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Protect your school from WannaCry ransomware

16 May 2017

The weekend media reported on a virus called WannaCry that is targeting computers of public organisations and private companies around the world.
 
Some schools may have been affected by this virus and we are writing to let you know what you should do and what we are doing to protect schools.

What is WannaCry?

WannaCry is malicious software that is taking control of computer systems by blocking access to a device, then demanding a ransom to unblock it. The virus, a type of ransomware, is largely being spread through emails when users click on links or attachments. Once a device is infected, the virus can quickly spread to all devices using your organisation’s network.
 
You can read more about WannaCry in New Zealand from CERT (Computer Emergency Response Team), the lead government agency monitoring the situation and providing advice on cyber security threats.

How can you protect your school?

  • Keep your software up to date – Ensure all devices connecting to your school’s network are patched with the latest software updates. The virus is affecting devices using older versions of Microsoft Windows software (XP through to 2008 R2) by exploiting flaws in Microsoft Windows SMB Server. Turn automatic updates on wherever possible.
  • Be cautious of email attachments and links and remind your staff and students to do the same – Everyone should apply a duty of care when clicking on links and opening email attachments. Note: these could be sent by people you know including students or staff who are unaware their devices have been infected.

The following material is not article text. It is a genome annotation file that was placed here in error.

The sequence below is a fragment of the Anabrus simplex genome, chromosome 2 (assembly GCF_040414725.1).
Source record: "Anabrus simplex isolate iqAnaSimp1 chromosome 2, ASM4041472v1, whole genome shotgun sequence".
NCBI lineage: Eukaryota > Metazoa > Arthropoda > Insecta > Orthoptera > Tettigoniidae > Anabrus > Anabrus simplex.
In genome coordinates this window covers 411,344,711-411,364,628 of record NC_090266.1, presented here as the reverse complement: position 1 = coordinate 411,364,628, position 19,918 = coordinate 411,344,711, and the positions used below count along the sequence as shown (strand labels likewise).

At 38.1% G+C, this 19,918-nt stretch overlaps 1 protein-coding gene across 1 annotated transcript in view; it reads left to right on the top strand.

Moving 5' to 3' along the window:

• Don’t become complacent and make sure back up files are kept off site

If your school has been infected, please report the incident to CERT immediately via its website: https://www.cert.govt.nz/businesses-and-individuals/report-an-issue/ and do not pay the ransom.

What is being done about it

N4L has blocked all traffic on the Managed Network that is attempting to connect to malicious IP addresses known to be associated with this virus. They are also actively monitoring the Managed Network to spot traffic patterns that may indicate suspicious activity from connected devices.

Web safety and cyber security requires continuous vigilance, education and duty of care around how devices are used. This virus may evolve and we will continue to work closely with our technology partner, Spark, and government agencies such as Ministry of Education, CERT and Netsafe to help schools keep their online environments safe for teaching and learning.


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